If you’re feeling time-crunched, take this test. It’s a lovely Saturday morning. You’ve had a crazy week and you have two options for your day. Option number one: getting a massage. Option number two: cutting your elderly neighbor’s grass. It’s a no-brainer, right? You choose the massage. Duh.
But wait. The massage is more relaxing, but you’ll feel less time-constrained if you mow your neighbor’s lawn. Why? People who help others feel like they have more time — a condition known as “time affluence” — than those who don’t, according to a study by researchers at the University of Pennsylvania, Harvard University and Yale University.
In one of four experiments for the study, people who spent 30 minutes focusing on someone else — whether shoveling snow or picking up litter — felt like they had more time than the group who indulged in personal pleasures.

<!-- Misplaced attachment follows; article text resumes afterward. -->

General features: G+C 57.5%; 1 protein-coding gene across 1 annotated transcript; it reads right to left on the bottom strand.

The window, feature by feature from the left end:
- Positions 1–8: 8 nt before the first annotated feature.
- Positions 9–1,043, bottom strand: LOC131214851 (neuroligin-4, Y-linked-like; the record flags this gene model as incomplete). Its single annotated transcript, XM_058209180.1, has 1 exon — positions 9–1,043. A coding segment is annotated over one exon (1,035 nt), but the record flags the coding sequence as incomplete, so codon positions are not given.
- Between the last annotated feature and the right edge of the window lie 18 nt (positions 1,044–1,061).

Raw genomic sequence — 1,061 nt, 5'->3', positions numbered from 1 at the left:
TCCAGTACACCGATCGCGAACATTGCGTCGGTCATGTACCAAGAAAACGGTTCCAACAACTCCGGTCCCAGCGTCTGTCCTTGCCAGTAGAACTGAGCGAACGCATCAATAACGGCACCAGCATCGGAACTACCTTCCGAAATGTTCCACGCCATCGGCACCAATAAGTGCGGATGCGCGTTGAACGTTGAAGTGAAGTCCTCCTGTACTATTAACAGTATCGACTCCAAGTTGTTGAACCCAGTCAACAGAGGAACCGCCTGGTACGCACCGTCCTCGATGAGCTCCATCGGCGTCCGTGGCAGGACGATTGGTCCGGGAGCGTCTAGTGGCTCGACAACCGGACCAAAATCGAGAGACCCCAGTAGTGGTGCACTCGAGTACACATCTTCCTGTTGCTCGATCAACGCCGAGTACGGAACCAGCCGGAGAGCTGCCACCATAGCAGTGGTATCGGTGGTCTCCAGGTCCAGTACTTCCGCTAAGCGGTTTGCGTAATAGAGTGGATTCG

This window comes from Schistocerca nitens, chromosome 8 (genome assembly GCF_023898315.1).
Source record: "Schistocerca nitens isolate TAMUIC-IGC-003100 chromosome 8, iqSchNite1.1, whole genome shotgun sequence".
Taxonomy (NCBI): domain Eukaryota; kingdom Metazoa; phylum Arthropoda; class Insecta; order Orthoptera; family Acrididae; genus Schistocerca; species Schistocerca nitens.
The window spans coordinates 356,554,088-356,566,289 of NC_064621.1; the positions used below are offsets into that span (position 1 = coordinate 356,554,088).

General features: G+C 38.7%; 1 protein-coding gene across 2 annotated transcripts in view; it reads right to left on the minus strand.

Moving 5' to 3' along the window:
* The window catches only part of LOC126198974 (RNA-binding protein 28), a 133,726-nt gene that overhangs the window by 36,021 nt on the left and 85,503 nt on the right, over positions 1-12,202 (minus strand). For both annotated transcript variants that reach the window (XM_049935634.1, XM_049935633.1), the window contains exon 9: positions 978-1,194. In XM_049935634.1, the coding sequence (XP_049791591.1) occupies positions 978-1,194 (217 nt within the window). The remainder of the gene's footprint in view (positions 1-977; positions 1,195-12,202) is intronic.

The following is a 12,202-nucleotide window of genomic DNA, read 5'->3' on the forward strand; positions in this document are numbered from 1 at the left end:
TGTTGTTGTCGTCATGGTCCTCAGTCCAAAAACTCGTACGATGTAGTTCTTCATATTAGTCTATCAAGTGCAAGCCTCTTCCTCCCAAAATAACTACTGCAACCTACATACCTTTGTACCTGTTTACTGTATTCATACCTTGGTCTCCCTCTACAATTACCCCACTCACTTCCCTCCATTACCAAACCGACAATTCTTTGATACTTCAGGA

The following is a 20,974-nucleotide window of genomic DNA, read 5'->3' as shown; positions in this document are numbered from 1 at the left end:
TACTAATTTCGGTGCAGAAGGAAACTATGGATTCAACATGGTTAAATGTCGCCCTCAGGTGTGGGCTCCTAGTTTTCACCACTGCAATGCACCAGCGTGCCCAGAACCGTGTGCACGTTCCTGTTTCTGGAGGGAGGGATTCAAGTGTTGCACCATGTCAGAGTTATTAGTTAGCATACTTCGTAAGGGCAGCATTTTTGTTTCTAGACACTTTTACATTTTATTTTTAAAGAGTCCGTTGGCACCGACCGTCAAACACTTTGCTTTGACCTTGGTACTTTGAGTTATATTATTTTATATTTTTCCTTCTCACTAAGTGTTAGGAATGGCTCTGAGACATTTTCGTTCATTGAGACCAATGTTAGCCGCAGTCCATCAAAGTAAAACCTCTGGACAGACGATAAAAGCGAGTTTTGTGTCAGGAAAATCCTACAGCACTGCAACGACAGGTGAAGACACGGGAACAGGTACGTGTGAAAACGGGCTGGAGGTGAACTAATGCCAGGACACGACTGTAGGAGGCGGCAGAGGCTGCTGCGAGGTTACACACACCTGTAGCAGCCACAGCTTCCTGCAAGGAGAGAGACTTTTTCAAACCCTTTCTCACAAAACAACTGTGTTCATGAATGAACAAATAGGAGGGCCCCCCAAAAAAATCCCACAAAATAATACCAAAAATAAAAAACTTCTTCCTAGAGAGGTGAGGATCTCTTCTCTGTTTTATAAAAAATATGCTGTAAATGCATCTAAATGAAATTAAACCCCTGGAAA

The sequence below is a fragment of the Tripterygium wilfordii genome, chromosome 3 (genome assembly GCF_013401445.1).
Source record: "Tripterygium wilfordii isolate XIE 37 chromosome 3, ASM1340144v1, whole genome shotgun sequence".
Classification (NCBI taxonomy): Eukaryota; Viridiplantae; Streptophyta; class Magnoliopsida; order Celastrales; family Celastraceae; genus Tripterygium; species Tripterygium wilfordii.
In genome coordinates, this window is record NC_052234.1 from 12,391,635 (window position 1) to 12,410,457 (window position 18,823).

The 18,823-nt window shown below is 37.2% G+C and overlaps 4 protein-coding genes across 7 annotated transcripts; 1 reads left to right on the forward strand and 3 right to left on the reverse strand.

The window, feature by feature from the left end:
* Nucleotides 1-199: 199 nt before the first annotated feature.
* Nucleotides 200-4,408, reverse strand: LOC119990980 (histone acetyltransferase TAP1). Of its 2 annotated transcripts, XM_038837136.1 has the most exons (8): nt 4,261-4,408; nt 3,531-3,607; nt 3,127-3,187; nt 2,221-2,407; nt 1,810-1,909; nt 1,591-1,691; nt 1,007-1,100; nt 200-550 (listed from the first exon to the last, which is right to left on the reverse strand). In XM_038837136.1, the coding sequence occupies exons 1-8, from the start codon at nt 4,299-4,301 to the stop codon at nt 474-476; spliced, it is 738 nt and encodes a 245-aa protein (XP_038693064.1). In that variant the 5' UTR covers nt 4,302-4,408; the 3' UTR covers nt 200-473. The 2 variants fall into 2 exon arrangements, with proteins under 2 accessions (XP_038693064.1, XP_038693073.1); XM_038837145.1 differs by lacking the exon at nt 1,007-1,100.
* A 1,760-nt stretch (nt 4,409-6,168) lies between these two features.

“When people give their time to other, it makes them feel effective,” says lead author Cassie Mogilner Holmes, professor of marketing at UCLA Anderson School of Management. “Those who gave their time away felt like they accomplished a lot, so they perceived themselves as having more time.”
A similar time-bending phenomenon can occur when we experience a sense of awe. In a study published in Psychological Science, subjects who wrote about a personal experience that evoked awe or who were exposed to wow-inducing footage — such as the Grand Canyon — felt like they had more time. Awe changes how we perceive time, the researchers found, creating the sense that it is slowing down.
Buying time can also make you happier. People experience greater satisfaction with life when they spend money on time-saving services such as housecleaning and cooking, rather than on material goods, one study shows.
So how much extra time do we need to feel happy? About an hour a day, according to Holmes’ research. “Once you pass an hour, happiness levels out,” she says. And if you want to feel time affluent instead of time deficient? Do something nice for someone.
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This content is provided for informational purposes only and is not intended to provide any expert, professional or specialty advice or recommendations. Readers are urged to consult with their medical providers for all questions.